David SackettBMJ 2015; 350 doi: https://doi.org/10.1136/bmj.h2639 (Published 14 May 2015) Cite this as: BMJ 2015;350:h2639
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Richard Smith has written a most interesting obituary of Dave Sackett, whom I first met in 1995 at his office at the John Radcliffe Hospital in Oxford. I was Publishing Director for Churchill Livingstone, and had made the appointment direct with him via email, of which he was a prolific user and early adopter. Sackett sat at a very large screen, talking to me and breaking off from time to time to take part in the EBM email discussion group which he had started, though for reasons of speed he never bothered with capitals!
I was there to ask him to write a practical handbook for clinicians and students on evidence-based medicine (EBM). After some searching questions, he readily agreed and immediately summoned William Rosenberg, then a clinical tutor in the department, and announced to him that they would be working together on the book. Brian Haynes from McMaster University, Canada, and Scott Richardson from University of Rochester, USA, also joined the authorship team, and the book was published in 1997 as Evidence-Based Medicine: How to Practice and Teach EBM. The first print-run was 2500, and we knew we had a success on our hands when it sold out in a week. The first edition went on to sell 40,000 copies, and was quickly followed by a second in 2000, this time with an accompanying CD-ROM (remember those?). Now in its 4th edition, it has sold some 150,000 copies in English, and has been translated into several other languages.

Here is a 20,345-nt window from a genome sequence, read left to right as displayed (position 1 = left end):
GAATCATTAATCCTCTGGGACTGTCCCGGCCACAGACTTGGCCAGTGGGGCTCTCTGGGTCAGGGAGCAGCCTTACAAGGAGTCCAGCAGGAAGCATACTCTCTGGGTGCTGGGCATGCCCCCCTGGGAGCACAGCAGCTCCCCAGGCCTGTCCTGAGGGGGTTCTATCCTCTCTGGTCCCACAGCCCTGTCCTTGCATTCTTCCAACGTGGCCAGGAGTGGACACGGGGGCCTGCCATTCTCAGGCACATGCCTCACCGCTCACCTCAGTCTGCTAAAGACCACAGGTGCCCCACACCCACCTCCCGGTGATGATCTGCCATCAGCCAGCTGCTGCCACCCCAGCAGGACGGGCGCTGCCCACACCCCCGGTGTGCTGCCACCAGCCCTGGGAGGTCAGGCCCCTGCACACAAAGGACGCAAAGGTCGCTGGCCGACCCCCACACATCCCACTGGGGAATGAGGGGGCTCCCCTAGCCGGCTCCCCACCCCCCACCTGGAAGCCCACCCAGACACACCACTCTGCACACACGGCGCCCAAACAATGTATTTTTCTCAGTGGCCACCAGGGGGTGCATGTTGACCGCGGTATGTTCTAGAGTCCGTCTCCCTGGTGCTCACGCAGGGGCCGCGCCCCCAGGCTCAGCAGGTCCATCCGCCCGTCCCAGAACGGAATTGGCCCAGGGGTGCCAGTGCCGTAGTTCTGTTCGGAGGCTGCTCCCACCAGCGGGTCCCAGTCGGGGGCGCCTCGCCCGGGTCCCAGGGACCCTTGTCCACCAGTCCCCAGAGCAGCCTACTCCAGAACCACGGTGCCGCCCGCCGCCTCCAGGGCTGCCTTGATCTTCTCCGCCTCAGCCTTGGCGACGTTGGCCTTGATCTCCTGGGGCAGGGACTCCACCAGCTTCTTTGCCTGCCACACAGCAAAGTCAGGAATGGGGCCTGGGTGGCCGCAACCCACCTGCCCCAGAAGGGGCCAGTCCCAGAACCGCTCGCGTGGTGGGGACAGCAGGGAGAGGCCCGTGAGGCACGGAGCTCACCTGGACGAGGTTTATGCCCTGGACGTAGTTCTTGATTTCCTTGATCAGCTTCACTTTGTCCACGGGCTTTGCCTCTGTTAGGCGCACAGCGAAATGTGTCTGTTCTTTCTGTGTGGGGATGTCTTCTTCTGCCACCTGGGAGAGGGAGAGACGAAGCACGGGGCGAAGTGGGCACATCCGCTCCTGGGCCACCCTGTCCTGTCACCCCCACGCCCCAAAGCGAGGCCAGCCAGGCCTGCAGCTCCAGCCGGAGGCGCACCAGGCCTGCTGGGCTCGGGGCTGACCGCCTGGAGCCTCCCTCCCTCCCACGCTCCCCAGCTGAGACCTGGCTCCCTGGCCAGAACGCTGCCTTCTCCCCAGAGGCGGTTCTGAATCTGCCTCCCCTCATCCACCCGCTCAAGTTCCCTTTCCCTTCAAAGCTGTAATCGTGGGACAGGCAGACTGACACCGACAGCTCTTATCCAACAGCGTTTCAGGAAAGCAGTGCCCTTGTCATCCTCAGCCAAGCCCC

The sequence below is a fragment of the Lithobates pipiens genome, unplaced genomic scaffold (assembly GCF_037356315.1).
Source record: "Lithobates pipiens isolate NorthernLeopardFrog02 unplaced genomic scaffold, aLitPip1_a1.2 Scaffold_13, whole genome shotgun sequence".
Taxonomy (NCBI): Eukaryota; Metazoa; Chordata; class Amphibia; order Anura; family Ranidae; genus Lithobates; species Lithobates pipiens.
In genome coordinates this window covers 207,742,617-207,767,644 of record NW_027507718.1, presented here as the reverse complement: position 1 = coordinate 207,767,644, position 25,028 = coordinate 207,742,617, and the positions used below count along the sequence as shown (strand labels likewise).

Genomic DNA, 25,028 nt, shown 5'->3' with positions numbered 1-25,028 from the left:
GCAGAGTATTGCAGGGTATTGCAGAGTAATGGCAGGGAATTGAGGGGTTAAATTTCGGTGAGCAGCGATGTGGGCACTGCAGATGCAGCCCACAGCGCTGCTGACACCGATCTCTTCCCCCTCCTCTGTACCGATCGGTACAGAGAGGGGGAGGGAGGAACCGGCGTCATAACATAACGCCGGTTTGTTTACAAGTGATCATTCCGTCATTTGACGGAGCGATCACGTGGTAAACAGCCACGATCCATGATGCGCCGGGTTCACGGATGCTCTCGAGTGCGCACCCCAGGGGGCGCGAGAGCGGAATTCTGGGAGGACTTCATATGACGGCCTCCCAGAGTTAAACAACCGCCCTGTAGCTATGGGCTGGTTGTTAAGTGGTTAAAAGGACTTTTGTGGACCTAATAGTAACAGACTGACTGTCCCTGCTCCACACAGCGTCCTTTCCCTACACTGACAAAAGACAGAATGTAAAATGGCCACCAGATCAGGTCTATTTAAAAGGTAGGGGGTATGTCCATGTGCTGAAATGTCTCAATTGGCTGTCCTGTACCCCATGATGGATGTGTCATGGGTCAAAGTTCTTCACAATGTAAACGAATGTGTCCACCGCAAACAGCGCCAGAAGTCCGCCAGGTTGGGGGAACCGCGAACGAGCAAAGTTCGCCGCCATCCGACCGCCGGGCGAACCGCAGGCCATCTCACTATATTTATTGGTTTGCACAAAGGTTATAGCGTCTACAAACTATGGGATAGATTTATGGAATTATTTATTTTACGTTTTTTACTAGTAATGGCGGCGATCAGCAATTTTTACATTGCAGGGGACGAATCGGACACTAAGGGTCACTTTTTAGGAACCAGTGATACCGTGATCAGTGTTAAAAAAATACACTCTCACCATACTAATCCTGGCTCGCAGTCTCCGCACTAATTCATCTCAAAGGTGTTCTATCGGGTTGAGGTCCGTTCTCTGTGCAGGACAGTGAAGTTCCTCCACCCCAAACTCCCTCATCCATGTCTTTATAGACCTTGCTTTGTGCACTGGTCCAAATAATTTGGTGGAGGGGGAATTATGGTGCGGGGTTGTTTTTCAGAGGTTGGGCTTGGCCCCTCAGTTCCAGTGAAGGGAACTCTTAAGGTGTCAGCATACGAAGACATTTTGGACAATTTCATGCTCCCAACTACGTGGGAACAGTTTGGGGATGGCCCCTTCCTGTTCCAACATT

The book did much to help Dave Sackett to spread his message about EBM, and in turn his many speaking engagements helped to sell it widely. With EBM now a mainstream part of the medical curriculum, this book has perhaps now served its main purpose, but its approachable, enthusiastic and at times irreverent style has helped many clinicians and students to understand - and even enjoy - this important subject.
Competing interests: No competing interests